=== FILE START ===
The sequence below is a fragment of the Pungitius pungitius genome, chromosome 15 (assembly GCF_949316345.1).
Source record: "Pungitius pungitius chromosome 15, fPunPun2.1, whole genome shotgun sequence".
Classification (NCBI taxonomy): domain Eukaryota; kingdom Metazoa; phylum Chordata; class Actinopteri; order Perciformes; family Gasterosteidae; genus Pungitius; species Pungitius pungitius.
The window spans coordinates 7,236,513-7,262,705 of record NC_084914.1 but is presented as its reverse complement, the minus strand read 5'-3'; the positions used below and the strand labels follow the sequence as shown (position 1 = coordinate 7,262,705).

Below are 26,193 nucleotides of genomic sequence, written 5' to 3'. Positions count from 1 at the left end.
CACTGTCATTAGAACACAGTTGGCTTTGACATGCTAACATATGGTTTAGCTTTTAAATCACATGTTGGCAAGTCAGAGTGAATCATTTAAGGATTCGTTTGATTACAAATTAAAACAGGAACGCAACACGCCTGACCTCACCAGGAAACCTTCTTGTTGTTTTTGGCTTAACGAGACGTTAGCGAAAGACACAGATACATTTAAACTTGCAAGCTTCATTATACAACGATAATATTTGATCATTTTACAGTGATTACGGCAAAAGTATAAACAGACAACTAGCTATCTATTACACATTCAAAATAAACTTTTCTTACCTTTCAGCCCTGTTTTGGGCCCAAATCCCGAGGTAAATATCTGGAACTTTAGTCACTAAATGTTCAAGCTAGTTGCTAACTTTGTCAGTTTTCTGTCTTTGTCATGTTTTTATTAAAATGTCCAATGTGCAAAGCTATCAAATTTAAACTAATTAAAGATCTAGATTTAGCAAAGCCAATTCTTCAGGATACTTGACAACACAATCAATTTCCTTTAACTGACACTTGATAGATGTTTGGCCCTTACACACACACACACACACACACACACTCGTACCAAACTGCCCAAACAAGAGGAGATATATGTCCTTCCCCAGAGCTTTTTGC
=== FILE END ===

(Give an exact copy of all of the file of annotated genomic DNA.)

The sequence below is a fragment of the Pungitius pungitius genome, chromosome 15 (assembly GCF_949316345.1).
Source record: "Pungitius pungitius chromosome 15, fPunPun2.1, whole genome shotgun sequence".
Classification (NCBI taxonomy): domain Eukaryota; kingdom Metazoa; phylum Chordata; class Actinopteri; order Perciformes; family Gasterosteidae; genus Pungitius; species Pungitius pungitius.
The window spans coordinates 7,236,513-7,262,705 of record NC_084914.1 but is presented as its reverse complement, the minus strand read 5'-3'; the positions used below and the strand labels follow the sequence as shown (position 1 = coordinate 7,262,705).

Below are 26,193 nucleotides of genomic sequence, written 5' to 3'. Positions count from 1 at the left end.
CACTGTCATTAGAACACAGTTGGCTTTGACATGCTAACATATGGTTTAGCTTTTAAATCACATGTTGGCAAGTCAGAGTGAATCATTTAAGGATTCGTTTGATTACAAATTAAAACAGGAACGCAACACGCCTGACCTCACCAGGAAACCTTCTTGTTGTTTTTGGCTTAACGAGACGTTAGCGAAAGACACAGATACATTTAAACTTGCAAGCTTCATTATACAACGATAATATTTGATCATTTTACAGTGATTACGGCAAAAGTATAAACAGACAACTAGCTATCTATTACACATTCAAAATAAACTTTTCTTACCTTTCAGCCCTGTTTTGGGCCCAAATCCCGAGGTAAATATCTGGAACTTTAGTCACTAAATGTTCAAGCTAGTTGCTAACTTTGTCAGTTTTCTGTCTTTGTCATGTTTTTATTAAAATGTCCAATGTGCAAAGCTATCAAATTTAAACTAATTAAAGATCTAGATTTAGCAAAGCCAATTCTTCAGGATACTTGACAACACAATCAATTTCCTTTAACTGACACTTGATAGATGTTTGGCCCTTACACACACACACACACACACACACACTCGTACCAAACTGCCCAAACAAGAGGAGATATATGTCCTTCCCCAGAGCTTTTTGC